This space is intended to provide regular updates to events and projects I am involved in. Keep watching for book launches and crafting courses to be announced soon. I am reallly excited to be able to announce the first of my Genius Crafting Courses, which start in October at the lovely Oliver's Hill Barn in beautiful East Sussex.

Joining me will be Louise Roberts, a very talented crafter, cook and gardener lending her own expertise and top tips to the Junk Genius and Superscrimping ideas I have been involved with.

Please do click on a post and leave any comments and suggestions.


Have Your Friends Been Round and Left You With Some Rubbish Beer?

Sadly your friends come over, drink all your artisan craft beer and leave you with some stuff in cans, which make clanky noises when you pick them up. A case of what to do with the cooking beer?
You could throw it away, after all the embarrassment of your cool friends finding it is just too awful, or you could use it up and generally improve it.
Why not have a go at my favourite bread recipe which is truly delicious and no one will know the secret ingredient came out of a nasty can.
Ingredients for a 675g loaf of
Beer and Mustard Bread
300ml beer
3 tablespoons powdered milk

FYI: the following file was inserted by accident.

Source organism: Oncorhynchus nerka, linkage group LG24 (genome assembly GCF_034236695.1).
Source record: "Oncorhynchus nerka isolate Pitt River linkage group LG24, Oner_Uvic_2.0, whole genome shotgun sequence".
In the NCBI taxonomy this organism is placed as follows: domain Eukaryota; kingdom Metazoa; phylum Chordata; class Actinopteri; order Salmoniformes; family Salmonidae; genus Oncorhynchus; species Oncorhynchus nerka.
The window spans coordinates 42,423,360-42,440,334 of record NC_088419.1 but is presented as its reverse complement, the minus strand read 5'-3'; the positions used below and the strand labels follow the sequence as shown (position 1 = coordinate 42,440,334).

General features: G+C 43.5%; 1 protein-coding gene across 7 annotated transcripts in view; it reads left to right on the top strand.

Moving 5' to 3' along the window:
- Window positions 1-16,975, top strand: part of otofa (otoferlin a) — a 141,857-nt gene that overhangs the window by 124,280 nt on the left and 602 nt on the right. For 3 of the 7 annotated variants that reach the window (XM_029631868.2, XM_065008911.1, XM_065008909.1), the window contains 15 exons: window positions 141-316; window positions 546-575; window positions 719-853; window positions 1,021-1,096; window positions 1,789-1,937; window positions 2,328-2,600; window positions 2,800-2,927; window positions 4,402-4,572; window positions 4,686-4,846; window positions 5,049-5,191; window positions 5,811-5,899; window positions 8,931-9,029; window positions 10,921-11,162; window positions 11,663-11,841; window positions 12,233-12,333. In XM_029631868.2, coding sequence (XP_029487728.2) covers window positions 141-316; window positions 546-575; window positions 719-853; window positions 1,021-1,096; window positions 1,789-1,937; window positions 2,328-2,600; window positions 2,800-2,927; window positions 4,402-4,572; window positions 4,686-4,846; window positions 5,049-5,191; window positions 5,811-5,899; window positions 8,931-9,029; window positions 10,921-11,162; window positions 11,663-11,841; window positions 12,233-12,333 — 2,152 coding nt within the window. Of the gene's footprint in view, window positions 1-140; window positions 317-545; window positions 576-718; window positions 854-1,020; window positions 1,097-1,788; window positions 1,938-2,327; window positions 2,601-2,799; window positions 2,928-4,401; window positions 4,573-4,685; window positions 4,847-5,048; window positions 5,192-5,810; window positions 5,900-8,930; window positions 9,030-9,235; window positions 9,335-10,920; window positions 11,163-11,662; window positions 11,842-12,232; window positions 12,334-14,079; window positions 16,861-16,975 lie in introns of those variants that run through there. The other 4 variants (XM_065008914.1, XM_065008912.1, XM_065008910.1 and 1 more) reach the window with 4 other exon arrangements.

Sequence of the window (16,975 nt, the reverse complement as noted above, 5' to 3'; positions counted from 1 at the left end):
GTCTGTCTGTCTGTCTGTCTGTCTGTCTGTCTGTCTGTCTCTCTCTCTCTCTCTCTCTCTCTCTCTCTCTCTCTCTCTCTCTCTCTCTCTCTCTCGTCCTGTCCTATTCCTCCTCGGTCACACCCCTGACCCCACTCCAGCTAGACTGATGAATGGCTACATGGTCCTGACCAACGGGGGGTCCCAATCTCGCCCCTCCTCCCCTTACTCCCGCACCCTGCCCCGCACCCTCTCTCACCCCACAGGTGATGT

1.5 tablespoons sunflower oil
1 tablespoon sugar
3 tablespoons mustard, Dijon, or French’s squeezy mustard gives a great yellow colour to the bread
1 teaspoon dried thyme
1 teaspoon salt
500g bread flour
2.5 teaspoons yeast

I use a bread machine to make the basic dough and then cook the bread in the oven.
If using this method, place all the ingredients in the pan in the machine and set to dough. Take the bread out of the machine after it finished and has risen, knock it back and place in a greased 1.5 lb loaf tin, allow it to rise again and then place in a hot oven (200 degrees). Bake for 30 to 35 minutes until it is a golden brown colour and the base is firm. It should make a nice resonating sound when you knock the base with your finger.
If you don’t have a bread machine you will need to do the hard work mixing, kneading and proving the bread before you bake it.

Tastes great with cheese, or toasted with marmite.